‘Service 2020’ is a report by the Economist Intelligence Unit, commissioned and sponsored by the BDO. The report outlines the eight customer service “megatrends” for the next decade. The seventh and most recently released trend is
“The rise of the mass affluent and other customer segments will force companies to find new product or service niches.”
By 2030, the World Bank estimates there will be 1.2 billion middle class consumers globally. The growing segment represents significant opportunities and challenges for all sectors of the Australian economy. In particular, demand for services like education, tourism and technical expertise, and goods like high-quality agricultural produce, will increase as the preferences of new middle class consumers change.
Historically, firms serviced very small geographic catchments. The mass market really emerged as technological innovation facilitated mass distribution and mass marketing channels. Through the process of globalisation, growing demand in the developed countries was met through leveraging the comparative advantages of terms production in developing countries with global supply chains running largely from east to west.
But this is set to change. With the Word Bank predicting a shift in the economic centre of gravity toward Asia, it’s estimated that by 2030, 93% of the global middle class will be from developing countries.
Figure 1. Estimated size of the ‘Global Middle Class’
Source: ‘Service 2020’ Economist Intelligence Unit (2011)
Supply chains are already running in both directions and over time the traditional linear supply chain will give way to complex webs and hubs.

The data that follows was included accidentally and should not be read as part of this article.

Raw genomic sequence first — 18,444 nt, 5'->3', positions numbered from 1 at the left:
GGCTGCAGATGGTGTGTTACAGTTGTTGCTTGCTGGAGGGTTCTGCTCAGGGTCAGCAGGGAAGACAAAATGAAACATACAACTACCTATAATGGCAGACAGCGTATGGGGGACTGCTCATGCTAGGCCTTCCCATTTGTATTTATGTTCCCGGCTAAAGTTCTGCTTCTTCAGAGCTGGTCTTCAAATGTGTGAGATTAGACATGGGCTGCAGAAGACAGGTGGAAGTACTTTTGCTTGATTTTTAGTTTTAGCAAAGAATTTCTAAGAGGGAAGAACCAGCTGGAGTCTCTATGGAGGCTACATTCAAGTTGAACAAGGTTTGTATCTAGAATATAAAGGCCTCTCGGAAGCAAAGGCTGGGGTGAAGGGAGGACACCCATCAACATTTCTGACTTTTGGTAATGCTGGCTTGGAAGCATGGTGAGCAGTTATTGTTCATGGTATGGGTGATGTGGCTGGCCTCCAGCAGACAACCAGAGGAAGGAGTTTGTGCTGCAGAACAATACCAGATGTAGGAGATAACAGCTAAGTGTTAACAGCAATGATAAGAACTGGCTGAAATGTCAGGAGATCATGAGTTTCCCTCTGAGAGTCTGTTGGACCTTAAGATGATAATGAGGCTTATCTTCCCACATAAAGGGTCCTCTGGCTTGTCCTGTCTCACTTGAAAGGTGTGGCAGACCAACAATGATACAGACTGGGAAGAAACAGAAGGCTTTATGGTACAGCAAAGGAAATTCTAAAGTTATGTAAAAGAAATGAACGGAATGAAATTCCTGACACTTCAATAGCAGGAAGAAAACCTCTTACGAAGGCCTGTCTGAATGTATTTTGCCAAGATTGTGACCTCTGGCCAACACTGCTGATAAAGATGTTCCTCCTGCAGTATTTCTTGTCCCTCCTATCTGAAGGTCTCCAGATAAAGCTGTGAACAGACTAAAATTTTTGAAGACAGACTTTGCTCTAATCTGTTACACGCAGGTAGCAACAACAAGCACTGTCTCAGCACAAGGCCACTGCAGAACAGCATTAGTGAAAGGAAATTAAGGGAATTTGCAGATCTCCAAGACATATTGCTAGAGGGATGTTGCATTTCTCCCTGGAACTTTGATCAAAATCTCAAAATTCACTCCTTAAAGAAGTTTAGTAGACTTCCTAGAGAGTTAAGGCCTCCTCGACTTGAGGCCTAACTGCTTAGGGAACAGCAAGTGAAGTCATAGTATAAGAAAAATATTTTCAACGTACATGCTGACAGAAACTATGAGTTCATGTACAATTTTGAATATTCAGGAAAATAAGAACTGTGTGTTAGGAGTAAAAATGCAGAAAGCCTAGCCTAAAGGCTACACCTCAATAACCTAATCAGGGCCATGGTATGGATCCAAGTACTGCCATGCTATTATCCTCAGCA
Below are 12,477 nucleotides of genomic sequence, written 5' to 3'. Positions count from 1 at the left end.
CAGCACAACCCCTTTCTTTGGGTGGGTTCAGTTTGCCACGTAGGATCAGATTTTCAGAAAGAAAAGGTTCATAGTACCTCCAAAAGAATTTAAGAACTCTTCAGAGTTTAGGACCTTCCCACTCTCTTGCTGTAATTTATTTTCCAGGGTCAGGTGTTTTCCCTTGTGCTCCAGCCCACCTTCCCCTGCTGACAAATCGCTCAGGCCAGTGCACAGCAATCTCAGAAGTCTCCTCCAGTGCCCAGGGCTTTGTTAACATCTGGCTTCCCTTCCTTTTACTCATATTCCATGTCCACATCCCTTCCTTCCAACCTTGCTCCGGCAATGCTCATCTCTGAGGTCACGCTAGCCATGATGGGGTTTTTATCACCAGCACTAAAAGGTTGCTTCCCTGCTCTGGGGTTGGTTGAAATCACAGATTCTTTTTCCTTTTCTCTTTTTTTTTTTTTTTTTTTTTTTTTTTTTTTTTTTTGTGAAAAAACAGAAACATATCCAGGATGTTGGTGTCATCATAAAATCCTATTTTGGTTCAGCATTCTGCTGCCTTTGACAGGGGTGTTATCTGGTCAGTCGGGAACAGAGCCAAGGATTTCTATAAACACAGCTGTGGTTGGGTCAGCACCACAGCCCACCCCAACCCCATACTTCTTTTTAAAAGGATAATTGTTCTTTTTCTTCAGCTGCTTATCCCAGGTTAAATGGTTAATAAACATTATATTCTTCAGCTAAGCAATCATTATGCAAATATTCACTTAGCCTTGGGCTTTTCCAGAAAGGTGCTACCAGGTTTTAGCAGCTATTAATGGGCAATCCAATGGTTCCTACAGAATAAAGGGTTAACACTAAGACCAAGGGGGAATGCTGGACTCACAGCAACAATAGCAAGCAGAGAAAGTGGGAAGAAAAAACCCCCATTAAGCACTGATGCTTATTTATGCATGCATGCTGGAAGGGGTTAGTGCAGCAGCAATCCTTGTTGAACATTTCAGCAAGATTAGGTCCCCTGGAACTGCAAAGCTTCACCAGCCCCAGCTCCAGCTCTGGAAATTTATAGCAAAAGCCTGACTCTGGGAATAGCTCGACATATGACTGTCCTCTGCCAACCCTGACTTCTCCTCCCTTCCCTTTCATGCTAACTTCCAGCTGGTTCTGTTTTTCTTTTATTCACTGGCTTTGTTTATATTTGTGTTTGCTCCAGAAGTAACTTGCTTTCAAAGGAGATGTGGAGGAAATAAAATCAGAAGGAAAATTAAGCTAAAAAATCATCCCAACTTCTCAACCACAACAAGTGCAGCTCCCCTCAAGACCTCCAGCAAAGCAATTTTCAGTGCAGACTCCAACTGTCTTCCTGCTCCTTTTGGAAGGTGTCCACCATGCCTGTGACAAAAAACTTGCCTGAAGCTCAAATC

Economic development is marked by the advent of some comparative advantage (whether it be natural or technological) that allows a country to export its surplus production. The income from this surplus, funds an increase in imports which translates to an increased standard of living for the population. The rise of mass affluent customer segment requires a growth model that will allow the developing countries rapid growth despite slow growth in consumption in the developed countries which have traditionally been the source of demand for their exports. Developing countries will need to reorient toward servicing their own domestic demand.
Similarly, Australia needs to restructure and reorient its economy toward Asia, going beyond the current role as a major exporter of commodities, in order to sustain growth. To date, not enough planning has been done on how to service the growing middle class particularly in the context of increasingly constrained resources. We need a much stronger national policy focus on fostering the investment, innovation and human capital, which will be critical to making the structural change to knowledge-based, diversified and service-oriented economy. In particular, the focus needs be on those industries in which Australia has an existing comparative advantage in terms of productivity and quality such as gas, iron ore, high quality agriculture and food products, education and research.